Letter | Published:

Recoded organisms engineered to depend on synthetic amino acids

Nature volume 518, pages 8993 (05 February 2015) | Download Citation

  • A Corrigendum to this article was published on 23 September 2015

Abstract

Genetically modified organisms (GMOs) are increasingly used in research and industrial systems to produce high-value pharmaceuticals, fuels and chemicals1. Genetic isolation and intrinsic biocontainment would provide essential biosafety measures to secure these closed systems and enable safe applications of GMOs in open systems2,3, which include bioremediation4 and probiotics5. Although safeguards have been designed to control cell growth by essential gene regulation6, inducible toxin switches7 and engineered auxotrophies8, these approaches are compromised by cross-feeding of essential metabolites, leaked expression of essential genes, or genetic mutations9,10. Here we describe the construction of a series of genomically recoded organisms (GROs)11 whose growth is restricted by the expression of multiple essential genes that depend on exogenously supplied synthetic amino acids (sAAs). We introduced a Methanocaldococcus jannaschii tRNA:aminoacyl-tRNA synthetase pair into the chromosome of a GRO derived from Escherichia coli that lacks all TAG codons and release factor 1, endowing this organism with the orthogonal translational components to convert TAG into a dedicated sense codon for sAAs. Using multiplex automated genome engineering12, we introduced in-frame TAG codons into 22 essential genes, linking their expression to the incorporation of synthetic phenylalanine-derived amino acids. Of the 60 sAA-dependent variants isolated, a notable strain harbouring three TAG codons in conserved functional residues13 of MurG, DnaA and SerS and containing targeted tRNA deletions maintained robust growth and exhibited undetectable escape frequencies upon culturing 1011 cells on solid media for 7 days or in liquid media for 20 days. This is a significant improvement over existing biocontainment approaches2,3,6,7,8,9,10. We constructed synthetic auxotrophs dependent on sAAs that were not rescued by cross-feeding in environmental growth assays. These auxotrophic GROs possess alternative genetic codes that impart genetic isolation by impeding horizontal gene transfer11 and now depend on the use of synthetic biochemical building blocks, advancing orthogonal barriers between engineered organisms and the environment.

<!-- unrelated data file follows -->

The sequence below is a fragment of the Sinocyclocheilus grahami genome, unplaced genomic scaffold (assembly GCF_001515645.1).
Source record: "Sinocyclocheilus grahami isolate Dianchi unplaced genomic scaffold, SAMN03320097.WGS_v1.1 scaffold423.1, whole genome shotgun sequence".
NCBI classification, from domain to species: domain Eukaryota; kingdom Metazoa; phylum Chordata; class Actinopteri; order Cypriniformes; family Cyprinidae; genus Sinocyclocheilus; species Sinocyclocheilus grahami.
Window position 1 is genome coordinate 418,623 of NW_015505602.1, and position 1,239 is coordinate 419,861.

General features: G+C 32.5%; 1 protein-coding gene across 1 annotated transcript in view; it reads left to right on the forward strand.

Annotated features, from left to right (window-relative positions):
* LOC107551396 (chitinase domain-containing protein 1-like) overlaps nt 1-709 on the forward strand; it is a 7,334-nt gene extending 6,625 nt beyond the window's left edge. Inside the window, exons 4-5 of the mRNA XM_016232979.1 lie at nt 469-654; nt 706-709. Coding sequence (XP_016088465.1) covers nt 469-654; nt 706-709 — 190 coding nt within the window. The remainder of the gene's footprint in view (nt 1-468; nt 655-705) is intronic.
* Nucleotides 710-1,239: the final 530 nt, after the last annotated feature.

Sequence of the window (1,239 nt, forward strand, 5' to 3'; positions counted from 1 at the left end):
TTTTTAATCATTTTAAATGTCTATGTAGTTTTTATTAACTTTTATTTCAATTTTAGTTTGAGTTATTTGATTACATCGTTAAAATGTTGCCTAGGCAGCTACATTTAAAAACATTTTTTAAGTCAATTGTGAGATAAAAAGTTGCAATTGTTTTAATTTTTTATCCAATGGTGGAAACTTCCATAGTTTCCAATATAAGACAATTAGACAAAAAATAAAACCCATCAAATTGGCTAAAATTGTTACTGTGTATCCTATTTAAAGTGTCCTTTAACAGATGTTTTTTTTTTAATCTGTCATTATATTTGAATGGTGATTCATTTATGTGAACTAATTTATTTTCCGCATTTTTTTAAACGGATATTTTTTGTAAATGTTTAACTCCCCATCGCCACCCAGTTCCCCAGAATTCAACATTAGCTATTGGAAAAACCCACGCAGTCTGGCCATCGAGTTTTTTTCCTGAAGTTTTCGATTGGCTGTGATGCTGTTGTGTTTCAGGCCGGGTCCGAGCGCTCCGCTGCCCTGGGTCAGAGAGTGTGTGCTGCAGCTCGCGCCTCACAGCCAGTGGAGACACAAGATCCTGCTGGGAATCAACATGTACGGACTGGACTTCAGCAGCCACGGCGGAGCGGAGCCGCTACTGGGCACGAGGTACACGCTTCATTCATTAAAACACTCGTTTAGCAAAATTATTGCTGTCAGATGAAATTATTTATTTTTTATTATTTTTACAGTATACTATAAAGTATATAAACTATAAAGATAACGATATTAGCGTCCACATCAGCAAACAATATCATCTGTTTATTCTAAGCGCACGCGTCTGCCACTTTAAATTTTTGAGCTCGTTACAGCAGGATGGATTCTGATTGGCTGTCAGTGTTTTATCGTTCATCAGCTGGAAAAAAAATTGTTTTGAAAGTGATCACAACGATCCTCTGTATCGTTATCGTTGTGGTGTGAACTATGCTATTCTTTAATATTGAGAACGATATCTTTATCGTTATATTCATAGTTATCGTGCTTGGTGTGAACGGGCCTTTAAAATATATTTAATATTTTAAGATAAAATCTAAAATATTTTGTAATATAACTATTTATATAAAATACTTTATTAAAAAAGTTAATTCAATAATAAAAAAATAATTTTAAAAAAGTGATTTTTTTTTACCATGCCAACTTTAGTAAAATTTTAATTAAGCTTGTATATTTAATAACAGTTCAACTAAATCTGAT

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Accessions

Primary accessions

GenBank/EMBL/DDBJ

Data deposits

Genome sequences have been deposited in GenBank under the accession numbers CP010455 (rEc.γ.dC.46) and CP010456 (rEc.β.dC.12).

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Acknowledgements

We are grateful to D. Söll and Y. S. Wang for discussion and for providing pTech-supU. We thank N. Carriero and R. Bjornson at the Yale Biomedical High Performance Computing Cluster for assistance with SIFT. Funding received was from the Defense Advanced Research Projects Agency (N66001-12-C-4020, N66001-12-C-4211); NIH-MSTP-TG-T32GM07205 (A.D.H.); DuPont Inc. and the Arnold and Mabel Beckman Foundation (F.J.I.).

Author information

Author notes

    • Adrian D. Haimovich
    •  & Spencer R. Katz

    These authors contributed equally to this work.

Affiliations

  1. Department of Molecular, Cellular and Developmental Biology, Yale University, New Haven, Connecticut 06520, USA

    • Alexis J. Rovner
    • , Adrian D. Haimovich
    • , Spencer R. Katz
    • , Zhe Li
    • , Michael W. Grome
    • , Miriam Amiram
    • , Jaymin R. Patel
    • , Ryan R. Gallagher
    •  & Farren J. Isaacs
  2. Systems Biology Institute, Yale University, West Haven, Connecticut 06516, USA

    • Alexis J. Rovner
    • , Adrian D. Haimovich
    • , Spencer R. Katz
    • , Zhe Li
    • , Michael W. Grome
    • , Brandon M. Gassaway
    • , Miriam Amiram
    • , Jaymin R. Patel
    • , Ryan R. Gallagher
    • , Jesse Rinehart
    •  & Farren J. Isaacs
  3. Department of Cellular and Molecular Physiology, Yale University, New Haven, Connecticut 06520, USA

    • Brandon M. Gassaway
    •  & Jesse Rinehart

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Contributions

A.J.R. and F.J.I. conceived the study, designed experiments and wrote the paper with assistance from A.D.H. and S.R.K.; A.J.R. conducted experiments with assistance from S.R.K., A.D.H., Z.L., M.W.G., M.A., J.R.P. and R.R.G.; B.M.G. and J.R. conducted mass spectrometry. All authors commented on the paper and F.J.I. supervised all aspects of the study.

Competing interests

A.J.R. and F.J.I. have filed a provisional application with the US Patent and Trademark Office on this work. F.J.I. is a founder of enEvolv, Inc.

Corresponding author

Correspondence to Farren J. Isaacs.

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DOI

https://doi.org/10.1038/nature14095

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